“It goes much broader, including to the conduct of serving and former politicians, and agencies in other jurisdictions, such as the Victorian gambling regulator [and] Victoria Police. It is a long list.”
Allegations against multiple agencies across state lines
Apart from Border Force, Wilkie wants to see an investigation into a large number of agencies, including the Victorian Commission for Gambling and Liquor Regulation, Victoria Police, the Australian Federal Police, Australian Security Intelligence Organisation, and AUSTRAC.
The reports in Channel Nine newspapers and on television focus on arrangements to facilitate the entry of high-rolling gamblers into Australia, including the story of an ABF officer who allegedly “moonlighted to provide security for an international criminal fugitive,” involved in arranging trips to Crown’s gambling venues, and a Victorian police detective who did much the same.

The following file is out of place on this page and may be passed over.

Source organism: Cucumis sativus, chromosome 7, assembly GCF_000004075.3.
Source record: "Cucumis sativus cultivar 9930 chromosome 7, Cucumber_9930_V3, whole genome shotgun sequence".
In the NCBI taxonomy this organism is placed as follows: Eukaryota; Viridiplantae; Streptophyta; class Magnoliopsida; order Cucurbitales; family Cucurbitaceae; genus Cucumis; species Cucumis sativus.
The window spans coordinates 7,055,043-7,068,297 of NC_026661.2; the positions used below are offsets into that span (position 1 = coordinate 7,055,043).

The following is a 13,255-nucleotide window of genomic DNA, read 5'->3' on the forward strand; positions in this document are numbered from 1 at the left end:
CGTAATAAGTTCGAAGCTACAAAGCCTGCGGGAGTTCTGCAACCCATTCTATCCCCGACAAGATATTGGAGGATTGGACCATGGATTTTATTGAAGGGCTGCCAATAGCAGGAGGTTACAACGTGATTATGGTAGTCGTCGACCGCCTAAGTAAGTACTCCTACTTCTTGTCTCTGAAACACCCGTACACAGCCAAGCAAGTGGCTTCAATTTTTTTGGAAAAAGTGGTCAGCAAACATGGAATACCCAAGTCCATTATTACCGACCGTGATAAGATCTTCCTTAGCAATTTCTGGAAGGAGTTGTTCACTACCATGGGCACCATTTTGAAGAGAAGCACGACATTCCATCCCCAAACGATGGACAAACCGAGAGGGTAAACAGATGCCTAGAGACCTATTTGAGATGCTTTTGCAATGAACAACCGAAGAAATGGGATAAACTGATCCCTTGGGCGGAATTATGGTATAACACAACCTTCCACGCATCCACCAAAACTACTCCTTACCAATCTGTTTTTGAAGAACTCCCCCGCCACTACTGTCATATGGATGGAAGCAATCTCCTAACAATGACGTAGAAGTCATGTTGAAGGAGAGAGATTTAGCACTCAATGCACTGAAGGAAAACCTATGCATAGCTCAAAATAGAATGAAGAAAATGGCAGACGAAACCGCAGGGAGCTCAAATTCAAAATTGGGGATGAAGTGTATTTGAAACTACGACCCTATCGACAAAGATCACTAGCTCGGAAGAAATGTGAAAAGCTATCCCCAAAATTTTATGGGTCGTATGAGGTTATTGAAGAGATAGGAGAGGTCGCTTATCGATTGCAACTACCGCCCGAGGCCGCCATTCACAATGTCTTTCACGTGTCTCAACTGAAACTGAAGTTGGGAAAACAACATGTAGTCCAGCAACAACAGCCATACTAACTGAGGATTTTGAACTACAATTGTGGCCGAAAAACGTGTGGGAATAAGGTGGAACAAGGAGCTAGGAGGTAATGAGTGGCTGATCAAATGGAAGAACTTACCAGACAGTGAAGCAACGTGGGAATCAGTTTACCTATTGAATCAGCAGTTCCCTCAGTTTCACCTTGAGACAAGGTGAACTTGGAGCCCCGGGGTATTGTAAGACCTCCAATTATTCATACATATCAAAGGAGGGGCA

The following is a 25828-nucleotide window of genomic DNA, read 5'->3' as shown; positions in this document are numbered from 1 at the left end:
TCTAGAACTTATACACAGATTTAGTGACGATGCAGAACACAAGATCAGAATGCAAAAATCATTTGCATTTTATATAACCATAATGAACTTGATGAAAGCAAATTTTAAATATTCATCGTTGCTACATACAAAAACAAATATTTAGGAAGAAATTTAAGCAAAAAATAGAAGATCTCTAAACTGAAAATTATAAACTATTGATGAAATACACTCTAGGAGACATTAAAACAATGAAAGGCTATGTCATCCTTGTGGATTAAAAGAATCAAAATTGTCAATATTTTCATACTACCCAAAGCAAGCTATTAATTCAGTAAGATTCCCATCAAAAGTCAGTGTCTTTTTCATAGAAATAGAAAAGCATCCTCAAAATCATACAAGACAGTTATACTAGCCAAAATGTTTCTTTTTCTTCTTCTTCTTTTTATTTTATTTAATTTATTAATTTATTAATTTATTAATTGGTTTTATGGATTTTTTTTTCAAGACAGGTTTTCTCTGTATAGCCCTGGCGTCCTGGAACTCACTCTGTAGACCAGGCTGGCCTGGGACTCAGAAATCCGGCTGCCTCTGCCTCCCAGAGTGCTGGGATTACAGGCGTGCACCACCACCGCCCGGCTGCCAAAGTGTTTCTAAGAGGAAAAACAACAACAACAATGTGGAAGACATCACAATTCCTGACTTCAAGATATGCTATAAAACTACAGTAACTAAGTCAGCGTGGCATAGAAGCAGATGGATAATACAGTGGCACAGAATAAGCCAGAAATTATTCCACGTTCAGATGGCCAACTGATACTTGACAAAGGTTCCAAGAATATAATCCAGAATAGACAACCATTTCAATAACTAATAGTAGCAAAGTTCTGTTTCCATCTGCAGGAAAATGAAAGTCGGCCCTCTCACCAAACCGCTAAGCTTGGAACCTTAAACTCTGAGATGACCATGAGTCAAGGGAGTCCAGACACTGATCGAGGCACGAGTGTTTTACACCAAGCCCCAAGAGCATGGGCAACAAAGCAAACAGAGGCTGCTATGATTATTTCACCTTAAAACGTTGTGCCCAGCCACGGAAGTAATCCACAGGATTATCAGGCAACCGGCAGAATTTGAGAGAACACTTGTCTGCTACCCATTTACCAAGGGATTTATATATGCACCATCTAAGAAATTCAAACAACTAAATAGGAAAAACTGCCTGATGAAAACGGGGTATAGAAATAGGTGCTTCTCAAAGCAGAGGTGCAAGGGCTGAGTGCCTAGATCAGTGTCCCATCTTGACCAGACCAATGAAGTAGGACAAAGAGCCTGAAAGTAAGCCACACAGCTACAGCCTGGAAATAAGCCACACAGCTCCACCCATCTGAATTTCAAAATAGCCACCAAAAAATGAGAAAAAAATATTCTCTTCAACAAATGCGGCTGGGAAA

Another report suggests links between organised crime syndicates from China and the ruling Communist Party’s agents of influence in Australia, including a cousin of Chinese premier Xi Jinping.
Wilkie also said two Crown whistleblowers and three from police came to him with stories of the company’s big-spending clientele evading normal Border Force checks, and of the casinos being largely left alone by state and federal law enforcement agencies.
Former ABF commissioner Roman Quaedvlieg featured in a related episode of 60 Minutes, giving viewers the benefit of his considerable knowledge of the links between gambling and organised crime as a former senior officer with the federal police.